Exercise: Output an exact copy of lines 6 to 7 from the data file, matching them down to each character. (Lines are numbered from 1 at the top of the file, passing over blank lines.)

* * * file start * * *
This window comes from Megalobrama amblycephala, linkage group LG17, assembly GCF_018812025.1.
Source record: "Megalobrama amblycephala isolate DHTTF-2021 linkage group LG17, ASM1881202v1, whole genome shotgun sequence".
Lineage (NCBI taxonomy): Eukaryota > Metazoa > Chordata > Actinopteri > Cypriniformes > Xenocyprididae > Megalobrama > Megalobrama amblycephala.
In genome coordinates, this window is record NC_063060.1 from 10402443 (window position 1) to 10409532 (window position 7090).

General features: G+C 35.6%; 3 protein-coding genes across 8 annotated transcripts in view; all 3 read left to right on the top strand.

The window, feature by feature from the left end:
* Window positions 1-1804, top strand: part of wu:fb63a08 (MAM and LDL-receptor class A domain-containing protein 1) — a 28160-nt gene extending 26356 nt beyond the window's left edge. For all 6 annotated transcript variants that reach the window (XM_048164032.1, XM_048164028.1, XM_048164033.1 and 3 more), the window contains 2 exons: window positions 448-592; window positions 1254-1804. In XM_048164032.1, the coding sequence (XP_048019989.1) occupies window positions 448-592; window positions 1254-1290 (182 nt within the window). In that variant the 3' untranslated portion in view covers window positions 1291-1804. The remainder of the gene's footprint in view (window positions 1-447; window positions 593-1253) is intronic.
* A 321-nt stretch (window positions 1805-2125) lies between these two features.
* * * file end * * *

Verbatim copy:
The window, feature by feature from the left end:
* Window positions 1-1804, top strand: part of wu:fb63a08 (MAM and LDL-receptor class A domain-containing protein 1) — a 28160-nt gene extending 26356 nt beyond the window's left edge. For all 6 annotated transcript variants that reach the window (XM_048164032.1, XM_048164028.1, XM_048164033.1 and 3 more), the window contains 2 exons: window positions 448-592; window positions 1254-1804. In XM_048164032.1, the coding sequence (XP_048019989.1) occupies window positions 448-592; window positions 1254-1290 (182 nt within the window). In that variant the 3' untranslated portion in view covers window positions 1291-1804. The remainder of the gene's footprint in view (window positions 1-447; window positions 593-1253) is intronic.